As we pulled into Woodall Services, we could all hear the fat lady singing, and she was singing about Lambrettas! We had known for hours that we had blown it. All we could do now was try and knock a few hours off their 2014 time, and we planned to all ride home from South Mimms together. Dougie burnt rubber all the way to South Mimms in well under an hour, while I fixed my scooter in the back of the following van, replacing the CDI, spark plug, cap and lead, and cleaning out my jets as well, just in case.
There was no way we were arriving home with a broken Vespa! The only other mechanical troubles we’d had was a bit of rain ingress into Dave’s CDI unit, which WD40 sorted; a bit of a leaky SIP petrol tap on my scooter; a lost exhaust nut from Pete’s scooter, also easily sorted. It felt good starting my scooter up in the back of the van, and the two-stroke smoke gave Barney the buzz he needed.
The ride from South Mimms into Kent and over The Dartford Crossing was a good grin. Overtaking each other with smiles of relief on our faces; our mission was almost complete and we hadn’t heeded anyone’s advice to give up.
Even when we were staring at the reality of being trounced by Team Lambretta, and with hundreds of cold miles to go, not one of the team, riders or drivers, ever mentioned giving up. We had a lot of sponsorship, and our pride was at stake, so we were determined to finish.
A2 and then M2, by-passing The Medway towns, we rode, smiling, down into Rainham. The sight of about twenty clapping, cheering people outside The Rainham Mark at seven a.m. was exactly what we needed, and it actually put a big lump in my throat. We had done it, and the welcoming crowd all telling us how proud they were of us made it really worth the effort. All along we had been spurred on and entertained by the encouragement and banter on Facebook from people following the blue dots on the Real-Time trackers. The trackers had been a last minute idea that obviously made a huge difference to the whole event, and brought in bundles more sponsorship money.
I haven’t mentioned Gary and Wayne much, because they were driving the other back up van. I know they were driving until sleep got the better of them and swapping over for power naps so they could keep going. I just want to reiterate our gratitude to them, and Barney, as I think the driving, for that long, with hardly any sleep is the hardest part, and all scooterists would rather be riding. So thanks fellas.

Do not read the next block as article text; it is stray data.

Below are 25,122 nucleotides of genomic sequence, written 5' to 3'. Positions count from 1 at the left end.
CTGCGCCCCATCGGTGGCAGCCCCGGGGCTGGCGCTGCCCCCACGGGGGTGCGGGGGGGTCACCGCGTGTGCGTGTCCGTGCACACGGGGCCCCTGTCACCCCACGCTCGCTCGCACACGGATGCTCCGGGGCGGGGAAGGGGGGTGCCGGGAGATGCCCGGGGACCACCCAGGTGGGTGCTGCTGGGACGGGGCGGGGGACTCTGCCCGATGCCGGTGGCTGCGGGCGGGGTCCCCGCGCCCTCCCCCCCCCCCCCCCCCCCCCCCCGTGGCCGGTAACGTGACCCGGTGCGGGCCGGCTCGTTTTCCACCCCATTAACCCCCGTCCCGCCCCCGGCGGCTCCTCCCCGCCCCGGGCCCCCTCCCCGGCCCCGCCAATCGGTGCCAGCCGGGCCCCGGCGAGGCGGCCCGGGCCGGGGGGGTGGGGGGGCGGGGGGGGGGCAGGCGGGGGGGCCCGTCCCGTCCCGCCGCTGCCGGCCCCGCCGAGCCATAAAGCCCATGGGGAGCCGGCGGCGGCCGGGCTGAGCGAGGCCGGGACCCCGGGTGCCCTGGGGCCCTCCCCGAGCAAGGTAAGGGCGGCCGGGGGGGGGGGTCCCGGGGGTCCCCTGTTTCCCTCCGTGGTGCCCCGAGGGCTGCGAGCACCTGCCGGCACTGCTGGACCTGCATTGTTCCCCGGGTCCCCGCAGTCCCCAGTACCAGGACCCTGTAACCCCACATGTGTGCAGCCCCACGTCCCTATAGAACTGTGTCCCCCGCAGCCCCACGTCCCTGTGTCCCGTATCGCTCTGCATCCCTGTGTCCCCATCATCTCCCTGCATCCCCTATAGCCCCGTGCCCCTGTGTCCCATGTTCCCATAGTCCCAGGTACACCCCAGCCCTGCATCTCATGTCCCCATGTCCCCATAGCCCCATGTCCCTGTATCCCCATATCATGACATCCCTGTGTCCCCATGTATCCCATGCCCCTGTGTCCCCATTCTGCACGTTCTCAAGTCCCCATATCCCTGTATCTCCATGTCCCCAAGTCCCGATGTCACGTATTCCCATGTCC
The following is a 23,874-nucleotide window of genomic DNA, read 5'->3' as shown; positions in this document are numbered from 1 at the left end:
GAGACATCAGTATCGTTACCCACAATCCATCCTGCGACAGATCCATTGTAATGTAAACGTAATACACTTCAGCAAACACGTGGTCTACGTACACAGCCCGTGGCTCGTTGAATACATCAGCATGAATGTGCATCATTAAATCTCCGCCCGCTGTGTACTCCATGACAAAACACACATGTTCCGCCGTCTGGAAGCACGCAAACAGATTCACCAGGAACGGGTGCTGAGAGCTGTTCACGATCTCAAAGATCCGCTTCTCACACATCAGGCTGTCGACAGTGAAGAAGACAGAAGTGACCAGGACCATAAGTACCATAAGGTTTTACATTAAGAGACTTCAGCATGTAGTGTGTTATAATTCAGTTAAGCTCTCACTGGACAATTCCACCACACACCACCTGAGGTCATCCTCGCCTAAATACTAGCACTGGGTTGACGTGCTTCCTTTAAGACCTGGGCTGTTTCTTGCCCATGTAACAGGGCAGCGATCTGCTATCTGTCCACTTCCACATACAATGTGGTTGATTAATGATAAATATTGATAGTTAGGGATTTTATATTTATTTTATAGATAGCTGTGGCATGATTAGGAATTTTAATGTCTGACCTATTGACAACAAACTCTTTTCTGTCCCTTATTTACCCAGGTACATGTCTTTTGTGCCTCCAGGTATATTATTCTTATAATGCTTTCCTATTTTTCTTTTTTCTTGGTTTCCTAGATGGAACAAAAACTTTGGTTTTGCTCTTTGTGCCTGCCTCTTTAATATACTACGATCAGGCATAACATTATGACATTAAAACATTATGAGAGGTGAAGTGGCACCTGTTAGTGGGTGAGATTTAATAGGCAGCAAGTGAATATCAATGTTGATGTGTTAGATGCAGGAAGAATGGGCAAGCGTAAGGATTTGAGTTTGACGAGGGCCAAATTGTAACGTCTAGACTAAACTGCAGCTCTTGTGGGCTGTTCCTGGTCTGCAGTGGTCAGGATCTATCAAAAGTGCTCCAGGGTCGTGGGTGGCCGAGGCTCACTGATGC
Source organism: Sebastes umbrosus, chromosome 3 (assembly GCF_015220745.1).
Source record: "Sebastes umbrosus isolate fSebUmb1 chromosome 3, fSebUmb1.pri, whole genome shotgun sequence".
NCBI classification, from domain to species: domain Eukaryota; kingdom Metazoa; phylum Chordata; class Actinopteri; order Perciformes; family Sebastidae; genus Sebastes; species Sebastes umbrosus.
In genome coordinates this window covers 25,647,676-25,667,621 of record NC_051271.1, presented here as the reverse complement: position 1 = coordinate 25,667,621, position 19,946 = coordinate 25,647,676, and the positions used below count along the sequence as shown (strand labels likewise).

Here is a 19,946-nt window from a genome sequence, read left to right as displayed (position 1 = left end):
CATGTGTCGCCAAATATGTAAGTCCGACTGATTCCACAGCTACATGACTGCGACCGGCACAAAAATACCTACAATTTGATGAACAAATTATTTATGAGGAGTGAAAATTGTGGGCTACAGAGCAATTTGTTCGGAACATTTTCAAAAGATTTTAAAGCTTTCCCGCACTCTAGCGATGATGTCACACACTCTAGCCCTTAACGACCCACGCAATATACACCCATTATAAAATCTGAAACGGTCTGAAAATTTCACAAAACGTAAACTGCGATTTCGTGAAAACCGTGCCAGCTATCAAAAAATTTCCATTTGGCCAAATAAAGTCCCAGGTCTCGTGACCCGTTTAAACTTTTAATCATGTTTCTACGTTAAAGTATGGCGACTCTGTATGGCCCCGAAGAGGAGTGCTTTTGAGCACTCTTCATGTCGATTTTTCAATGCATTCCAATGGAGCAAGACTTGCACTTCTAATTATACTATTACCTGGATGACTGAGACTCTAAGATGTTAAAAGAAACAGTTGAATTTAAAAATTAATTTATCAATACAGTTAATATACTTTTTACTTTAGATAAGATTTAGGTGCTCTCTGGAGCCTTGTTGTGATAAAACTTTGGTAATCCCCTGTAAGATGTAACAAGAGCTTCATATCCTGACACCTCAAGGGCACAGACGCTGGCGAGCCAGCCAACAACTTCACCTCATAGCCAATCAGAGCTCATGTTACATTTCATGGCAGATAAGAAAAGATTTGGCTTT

As proud as I am of our achievement, the margin of defeat does bother me and I can’t help thinking we can do better. Team Lambretta had completed the ride in an amazing 44 hours, and it had taken us 53. This being four hours quicker than their 2014 time was a small consolation. I’m not taking anything away from The Lambretta boys; they rode well-built, fast scooters, quickly, over long distances. They did great rider changeovers and didn’t waste any time. Without them breaking down or getting lost we couldn’t beat them, and I did both of those things; bragging rights are definitely theirs.
We were unlucky heading down the country first, catching all the traffic coming back down from Scotland, and the road closures, but never mind. Now such a good time has been set, maybe we will try and race the clock going in the same direction they did, and maybe we can narrow the margin by a few hours. Maybe, if we are mental enough to do it again. Maybe!
Martin McGowan, on behalf of Team Vespa.
If you were impressed with the achievements of Team Vespa as part of the Testicle Run – and you should be – then it is still possible to donate. The money goes to various cancer charities. You can donate here via Paypal.
Team Vespa we only one part of three scooter events running that week to raise money for the same causes. Hopefully we can follow up with more stupid endurance adventures by fellow scooterists on SLUK in the near future…